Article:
The ousting of Yahoo CEO Carol Bartz was among the leading subjects on both blogs and Twitter last week, with many users supportive of the controversial tech executive.

For the week of September 5-9, the news of Bartz’s dismissal was the No. 2 story on Twitter and the No. 4 story on blogs, according to the New Media Index from the Pew Research Center’s Project for Excellence in Journalism.

Most in the tech world either liked or loathed Bartz, who became known for her crass language and her blunt leadership style. Yahoo, which has seen its standing amid web companies plummet the past few years, hired Bartz in 2009 to help turn the company around. So far though, not much headway has been made and Bartz seemed to rub many at Yahoo the wrong way.

An email Bartz sent to all Yahoo employees announcing her firing instantly became big news.  Bloggers all over copied and pasted the text of the email sent from her iPad: “To all, I am very sad to tell you that I’ve just been fired over the phone by Yahoo’s Chairman of the Board. It has been my pleasure to work with all of you and I wish you only the best going forward. Carol.”

Many bloggers added admiring comments, particularly for the way she exited.

“[Her email] was a move so boldly 21st century that it made many (including us) like her a little bit more,” wrote Chris Gayomali at Techland.

“I read the email and thought that it was a classy way to go,” wrote Henry Blodget at Business Insider. “Carol’s note captured the emotion of the moment and conveyed it directly, in a language everyone could understand. She didn’t shrink from the truth, or sugar-coat it in ridiculous corporate-euphemism-speak. (e.g., ‘I have resigned to pursue other interests.’).”

On Twitter, the response was similar:

“Man, this makes me love Carol Bartz a little (or a lot),” wrote Alexis Madrigal.

Some commented on what her firing meant for women in business.

“Wow. Bad day for women in Corporate America. Carol Bartz out at Yahoo. Sallie Krawcheck out at Bank of America,” wrote Julia Angwin.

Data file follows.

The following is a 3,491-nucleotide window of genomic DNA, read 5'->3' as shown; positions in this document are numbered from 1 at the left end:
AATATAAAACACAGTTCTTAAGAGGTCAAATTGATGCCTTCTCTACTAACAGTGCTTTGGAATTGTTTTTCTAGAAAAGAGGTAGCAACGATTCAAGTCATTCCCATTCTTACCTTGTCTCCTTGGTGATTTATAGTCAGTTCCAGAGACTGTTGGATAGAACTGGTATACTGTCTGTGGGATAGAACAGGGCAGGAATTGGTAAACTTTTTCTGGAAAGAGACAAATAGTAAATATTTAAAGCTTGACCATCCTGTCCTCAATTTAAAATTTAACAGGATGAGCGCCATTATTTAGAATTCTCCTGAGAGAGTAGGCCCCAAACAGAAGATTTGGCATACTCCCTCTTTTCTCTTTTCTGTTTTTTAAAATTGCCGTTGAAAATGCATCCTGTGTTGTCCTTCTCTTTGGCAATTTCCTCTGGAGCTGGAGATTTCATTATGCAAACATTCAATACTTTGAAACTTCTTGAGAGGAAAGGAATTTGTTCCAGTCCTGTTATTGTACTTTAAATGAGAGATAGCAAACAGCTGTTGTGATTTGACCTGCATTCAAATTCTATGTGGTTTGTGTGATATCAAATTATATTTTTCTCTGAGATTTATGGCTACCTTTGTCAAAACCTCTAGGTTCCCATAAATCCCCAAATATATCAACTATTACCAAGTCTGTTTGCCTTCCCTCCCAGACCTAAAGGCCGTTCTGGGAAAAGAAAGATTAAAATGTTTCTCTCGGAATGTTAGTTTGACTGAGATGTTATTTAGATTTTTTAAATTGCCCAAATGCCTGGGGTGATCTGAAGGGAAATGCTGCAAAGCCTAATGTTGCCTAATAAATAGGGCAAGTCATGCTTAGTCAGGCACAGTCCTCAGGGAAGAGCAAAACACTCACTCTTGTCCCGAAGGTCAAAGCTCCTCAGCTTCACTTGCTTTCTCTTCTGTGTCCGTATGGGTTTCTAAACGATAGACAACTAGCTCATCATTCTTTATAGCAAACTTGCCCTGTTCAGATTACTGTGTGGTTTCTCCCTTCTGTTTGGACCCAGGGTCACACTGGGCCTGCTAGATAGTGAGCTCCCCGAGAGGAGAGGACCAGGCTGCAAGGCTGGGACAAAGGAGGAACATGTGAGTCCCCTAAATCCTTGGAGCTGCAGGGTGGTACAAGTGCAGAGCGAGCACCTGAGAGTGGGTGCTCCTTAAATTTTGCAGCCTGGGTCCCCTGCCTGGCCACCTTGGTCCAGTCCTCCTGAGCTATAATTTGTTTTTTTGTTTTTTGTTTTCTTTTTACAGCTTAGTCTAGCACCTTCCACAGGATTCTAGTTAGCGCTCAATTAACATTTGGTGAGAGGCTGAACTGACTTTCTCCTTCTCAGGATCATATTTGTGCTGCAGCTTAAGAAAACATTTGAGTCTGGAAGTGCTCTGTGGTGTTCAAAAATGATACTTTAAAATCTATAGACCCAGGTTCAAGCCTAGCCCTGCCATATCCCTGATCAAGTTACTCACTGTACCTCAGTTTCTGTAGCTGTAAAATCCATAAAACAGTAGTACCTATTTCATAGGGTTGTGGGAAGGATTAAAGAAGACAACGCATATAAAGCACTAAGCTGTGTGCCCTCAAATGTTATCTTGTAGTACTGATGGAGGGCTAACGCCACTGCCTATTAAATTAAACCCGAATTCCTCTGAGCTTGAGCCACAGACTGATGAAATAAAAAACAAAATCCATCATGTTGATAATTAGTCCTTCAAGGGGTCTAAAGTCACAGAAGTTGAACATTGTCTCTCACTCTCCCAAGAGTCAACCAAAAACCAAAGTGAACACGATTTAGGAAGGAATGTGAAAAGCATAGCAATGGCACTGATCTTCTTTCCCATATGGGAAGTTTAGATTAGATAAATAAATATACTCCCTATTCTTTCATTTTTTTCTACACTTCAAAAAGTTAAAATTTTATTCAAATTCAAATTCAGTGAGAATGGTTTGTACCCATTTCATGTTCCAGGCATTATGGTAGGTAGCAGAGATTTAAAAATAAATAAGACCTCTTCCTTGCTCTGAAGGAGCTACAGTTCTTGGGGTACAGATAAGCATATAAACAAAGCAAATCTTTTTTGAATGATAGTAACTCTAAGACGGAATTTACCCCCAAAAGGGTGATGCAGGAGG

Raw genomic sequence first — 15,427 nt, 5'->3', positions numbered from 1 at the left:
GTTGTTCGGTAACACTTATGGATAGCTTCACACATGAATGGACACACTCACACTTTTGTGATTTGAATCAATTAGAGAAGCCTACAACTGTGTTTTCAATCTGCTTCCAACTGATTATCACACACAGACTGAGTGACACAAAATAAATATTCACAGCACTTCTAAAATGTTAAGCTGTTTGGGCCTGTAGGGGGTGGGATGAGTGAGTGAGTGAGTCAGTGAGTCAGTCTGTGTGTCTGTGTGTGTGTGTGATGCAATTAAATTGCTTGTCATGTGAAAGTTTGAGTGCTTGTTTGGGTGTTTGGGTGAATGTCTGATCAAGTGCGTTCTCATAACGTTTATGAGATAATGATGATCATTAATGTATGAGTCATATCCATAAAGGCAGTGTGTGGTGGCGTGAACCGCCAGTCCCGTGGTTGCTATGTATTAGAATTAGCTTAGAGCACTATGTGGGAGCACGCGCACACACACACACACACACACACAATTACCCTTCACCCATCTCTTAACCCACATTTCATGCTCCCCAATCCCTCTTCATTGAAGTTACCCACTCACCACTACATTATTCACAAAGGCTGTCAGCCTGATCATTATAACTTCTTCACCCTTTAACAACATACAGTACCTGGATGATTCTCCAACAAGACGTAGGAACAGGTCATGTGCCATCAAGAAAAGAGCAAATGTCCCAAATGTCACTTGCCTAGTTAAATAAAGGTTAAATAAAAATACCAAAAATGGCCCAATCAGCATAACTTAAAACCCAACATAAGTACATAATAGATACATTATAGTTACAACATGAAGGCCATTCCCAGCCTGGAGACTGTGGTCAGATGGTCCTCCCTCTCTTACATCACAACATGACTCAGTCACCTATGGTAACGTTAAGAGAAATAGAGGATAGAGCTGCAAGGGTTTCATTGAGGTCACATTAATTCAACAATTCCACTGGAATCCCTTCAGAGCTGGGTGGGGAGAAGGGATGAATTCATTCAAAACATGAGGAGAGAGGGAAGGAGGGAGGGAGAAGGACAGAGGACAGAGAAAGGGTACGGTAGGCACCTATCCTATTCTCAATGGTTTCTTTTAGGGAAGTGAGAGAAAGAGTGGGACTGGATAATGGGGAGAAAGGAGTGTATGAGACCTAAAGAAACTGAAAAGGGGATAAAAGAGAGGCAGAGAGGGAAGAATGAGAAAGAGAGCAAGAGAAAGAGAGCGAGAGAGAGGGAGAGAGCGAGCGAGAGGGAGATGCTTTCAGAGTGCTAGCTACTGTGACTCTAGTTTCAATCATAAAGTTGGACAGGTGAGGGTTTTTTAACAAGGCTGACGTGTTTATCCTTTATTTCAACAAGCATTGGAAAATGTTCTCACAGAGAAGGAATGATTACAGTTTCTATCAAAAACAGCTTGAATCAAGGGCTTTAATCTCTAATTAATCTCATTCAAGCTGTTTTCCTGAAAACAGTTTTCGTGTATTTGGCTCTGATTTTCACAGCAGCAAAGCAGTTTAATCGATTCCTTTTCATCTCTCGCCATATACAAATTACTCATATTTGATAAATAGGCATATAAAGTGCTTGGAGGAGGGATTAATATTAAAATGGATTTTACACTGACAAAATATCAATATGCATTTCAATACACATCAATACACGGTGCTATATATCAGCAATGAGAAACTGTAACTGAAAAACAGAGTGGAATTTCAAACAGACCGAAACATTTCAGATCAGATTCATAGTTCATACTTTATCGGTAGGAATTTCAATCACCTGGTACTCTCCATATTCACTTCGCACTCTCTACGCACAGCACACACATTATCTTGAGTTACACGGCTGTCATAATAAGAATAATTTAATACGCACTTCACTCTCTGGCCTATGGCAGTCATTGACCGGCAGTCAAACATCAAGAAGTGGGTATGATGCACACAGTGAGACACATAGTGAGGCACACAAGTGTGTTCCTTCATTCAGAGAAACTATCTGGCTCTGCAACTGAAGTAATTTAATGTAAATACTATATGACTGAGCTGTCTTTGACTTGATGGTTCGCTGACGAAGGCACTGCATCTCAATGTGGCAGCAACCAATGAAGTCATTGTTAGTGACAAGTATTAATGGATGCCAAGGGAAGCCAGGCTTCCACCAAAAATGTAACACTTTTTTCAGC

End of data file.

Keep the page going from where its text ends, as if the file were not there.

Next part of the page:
“Jill Abramson becomes NYT executive editor; Carol Bartz gets fired. Female execs end the day flat,” tweeted Amanda Hesser.

Others made jokes about her personality and tendency to curse.

“Carol Bartz weighing in on YHOO – AOL: ‘%$%#^(&^%^&* (**( ^%^synergies^^% &^*(* ())&^# $@@@$%^*'” tweeted ReformedBroker.

But still, there were some who applauded the company’s decision to let her go.

“Carol Bartz fired from Yahoo, leaving-IMHO-a more efficient company with less core infrastructure and product vision than ever before,” said Tom Coates.

“Carol Bartz was a disaster for Yahoo. There’s not much time to save a once-great company, but it still has incredible assets…” wrote Dan Gillmor, the director for the Center for Citizen Media.

A few blogs considered the future of the once powerful Yahoo, and noted that the firing of its CEO did not necessarily bode well for the company.

“The firing of Carol Bartz by Yahoo’s Chairman of the Board has opened a new chapter in this once might tech giant’s demise,” wrote Kevin Minott at Komverse.*

While Yahoo employees were largely silent on the issue, at least publically, several blogs wrote about how some Yahoo employees were not big fans of Bartz.

Google Grabs Zagat

News about another tech giant also registered among the leading topics on blogs (No. 3) and Twitter (tied for No. 3) last week. The main focus was Google’s acquisition of Zagat, a company known primarily for its restaurant ratings.

Zagat, a 32-year-old ratings company that started in print, is quite different than the digital startups that Google tends to purchase. But in recent years, Zagat has moved to the web and mobile apps, making it a competitor to Yelp and Foursquare by providing online reviews and local searches.